As the butterfly clung to the remains of its chrysalis it began to wonder quite what is was, where it should go and what it should do. Much of its life had been spent munching voraciously on leaves, but it no longer felt the need to do that. It had also crawled along with the use of its six short legs and a number of suckers on its underside. However, it legs had become longer and the suckers had gone comepletely. As for the long, loopy body it used to posess, that felt decidedly different, too.
Casting its mind back, the butterfly remembered the last thing it had done in its old form. It had spun a cosy case for itself and settled its long, replete body into it. After that, though, all was a blank. The next thing it had known was clambering awkwardly from this case, which had become hard during the intervening time.
Recent memories consisted of simply sitting very still and mentally reviewing the unfamilar form it now possessed and the accompanying feelings. On its back, the buttefly was aware of something very new. As it had hung upside-down from the redundant chrysalis, this thing – or things – had initially felt very cumbersome and heavy. Over time, however, they seemed to expand and become lighter. Exercising a new movement, the butterfly managed to flex these things, these wings, and it had felt strangely pleasant. The creature experienced a sudden urge to stop sitting, accompanied by an awareness of hunger.
Surverying the leaves again, the minibeast concluded that these would no longer serve as food. What would be suitable, however? The butterfly tentatively uncurled its long new tongue and caught a pleasant scent as it did so. Turning its head, the large multi-faceted eyes lit upon a bright object and the butterfly concluded that this could be the source of food.
Crawling awkwardly off of its chrysalis and over the leaves, the creature asked itself why walking was so difficult in this new body. However, it persevered and eventually reached the brightly coloured flower. Instinct caused the insect to uncurl its long tongue again and drink deeply of the nectar that lay in a pool at the bottom of the bloom. Feeling energised and refreshed, the butterfly looked around for another flower. It caught sight of one but, on noticing that it was a fair distance away, felt disappointed. It could not possibly crawl all that way. A bird or other predator would be sure to see it and snatch it up.
Instead, the butterfly sat.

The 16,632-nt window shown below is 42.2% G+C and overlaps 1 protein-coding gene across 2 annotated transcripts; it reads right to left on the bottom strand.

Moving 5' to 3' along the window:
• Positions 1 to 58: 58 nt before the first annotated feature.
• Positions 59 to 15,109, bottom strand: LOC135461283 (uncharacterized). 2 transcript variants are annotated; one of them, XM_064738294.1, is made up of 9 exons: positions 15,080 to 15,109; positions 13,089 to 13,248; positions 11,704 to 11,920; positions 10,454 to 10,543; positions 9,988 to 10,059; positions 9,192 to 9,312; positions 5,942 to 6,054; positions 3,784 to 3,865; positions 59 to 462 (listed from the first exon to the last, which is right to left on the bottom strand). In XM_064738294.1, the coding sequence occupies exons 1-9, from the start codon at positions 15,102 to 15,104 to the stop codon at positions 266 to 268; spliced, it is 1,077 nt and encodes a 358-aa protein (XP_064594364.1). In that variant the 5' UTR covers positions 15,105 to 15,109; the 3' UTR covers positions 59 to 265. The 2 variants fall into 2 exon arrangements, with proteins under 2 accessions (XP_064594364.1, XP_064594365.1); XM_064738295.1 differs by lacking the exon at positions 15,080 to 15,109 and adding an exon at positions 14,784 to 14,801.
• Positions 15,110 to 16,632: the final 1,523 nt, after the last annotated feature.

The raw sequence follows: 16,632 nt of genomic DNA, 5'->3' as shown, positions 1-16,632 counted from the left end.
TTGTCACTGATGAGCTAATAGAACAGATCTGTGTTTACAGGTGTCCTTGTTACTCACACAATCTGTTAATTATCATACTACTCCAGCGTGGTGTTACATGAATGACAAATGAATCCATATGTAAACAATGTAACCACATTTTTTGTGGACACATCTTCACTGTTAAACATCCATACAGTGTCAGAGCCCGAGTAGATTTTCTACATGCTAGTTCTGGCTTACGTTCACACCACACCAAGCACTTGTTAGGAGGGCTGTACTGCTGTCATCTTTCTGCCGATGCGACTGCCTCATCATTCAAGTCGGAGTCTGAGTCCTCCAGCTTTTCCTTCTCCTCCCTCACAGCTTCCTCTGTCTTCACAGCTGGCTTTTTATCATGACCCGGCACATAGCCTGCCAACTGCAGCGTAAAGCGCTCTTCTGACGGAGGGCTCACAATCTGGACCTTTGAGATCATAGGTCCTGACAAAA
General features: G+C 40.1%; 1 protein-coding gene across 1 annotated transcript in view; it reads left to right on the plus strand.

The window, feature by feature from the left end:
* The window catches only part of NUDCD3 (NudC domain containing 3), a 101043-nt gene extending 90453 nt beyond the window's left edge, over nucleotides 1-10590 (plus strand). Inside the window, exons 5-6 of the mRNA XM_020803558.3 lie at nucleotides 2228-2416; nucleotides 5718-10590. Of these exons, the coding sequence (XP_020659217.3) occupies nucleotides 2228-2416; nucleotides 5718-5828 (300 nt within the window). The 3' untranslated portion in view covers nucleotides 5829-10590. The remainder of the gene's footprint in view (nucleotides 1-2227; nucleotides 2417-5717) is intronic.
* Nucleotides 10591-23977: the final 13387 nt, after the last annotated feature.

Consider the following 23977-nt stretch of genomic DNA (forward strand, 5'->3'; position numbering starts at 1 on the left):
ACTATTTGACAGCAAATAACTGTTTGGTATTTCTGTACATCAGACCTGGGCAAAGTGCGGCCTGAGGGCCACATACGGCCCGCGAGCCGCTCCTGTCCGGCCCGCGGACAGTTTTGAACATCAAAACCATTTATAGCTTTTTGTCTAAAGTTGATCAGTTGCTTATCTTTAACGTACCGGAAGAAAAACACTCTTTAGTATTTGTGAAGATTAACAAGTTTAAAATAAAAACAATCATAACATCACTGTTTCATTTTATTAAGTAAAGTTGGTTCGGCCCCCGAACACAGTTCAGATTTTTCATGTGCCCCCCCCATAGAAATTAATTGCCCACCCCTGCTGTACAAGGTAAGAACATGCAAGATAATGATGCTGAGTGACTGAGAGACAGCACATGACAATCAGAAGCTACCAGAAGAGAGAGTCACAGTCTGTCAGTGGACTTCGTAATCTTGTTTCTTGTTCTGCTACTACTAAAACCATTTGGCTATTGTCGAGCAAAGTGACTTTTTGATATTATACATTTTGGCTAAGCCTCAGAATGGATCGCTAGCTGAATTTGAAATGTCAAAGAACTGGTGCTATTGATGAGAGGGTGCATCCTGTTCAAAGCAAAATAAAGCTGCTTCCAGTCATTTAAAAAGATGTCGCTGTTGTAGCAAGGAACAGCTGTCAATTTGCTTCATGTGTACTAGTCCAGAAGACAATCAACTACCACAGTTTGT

The sun emerged from behind a cloud and, reflexively, the butterfly extended its wings to catch the rays. The warmth felt pleasant against the membranes and the minibeast began to think further about these new additions. What were they for? Further reflection brought to mind the brightly coloured insects that, whilst dwelling in its caterpillar body, it had noticed flitting about from plant to plant. At the time it had paid them little attention. It had been an ugly green insect, more intent on eating and avoiding being eaten than watching other insects, particularly those that appeared so different. Now, however, the butterfly did not feel so dissimilar to them after all.
At that moment, a flash of bright wings heralded a new arrival. It landed briefly beside our butterfly and took off again, flitting in a erratic pattern overhead. In what appeared to be an invitation, it described a final circle and flew into the distance. The buttefly flexed its new wings and, with the effort accompanying any new endeavour, it launched itself into the air. Clumsily at first, but with increasing grace, it followed the path of the other butterfly.
Our butterfly’s potential companion easily outpaced it, but this turned out to be of no consequence. During its pursiut, our butterfly looked down to see a flower below, its nectar glistening invitingly in the depths of its petals. With measured precision, the insect navigated towards the bloom and pitched gently on the edge. As its tounge drank once again of the sweet liqiud within, the buttefly began to understand.
It began to understand
– what it was
– where it should go
– what it should do.
As for the author of this short story, she is also beginning to grasp those things.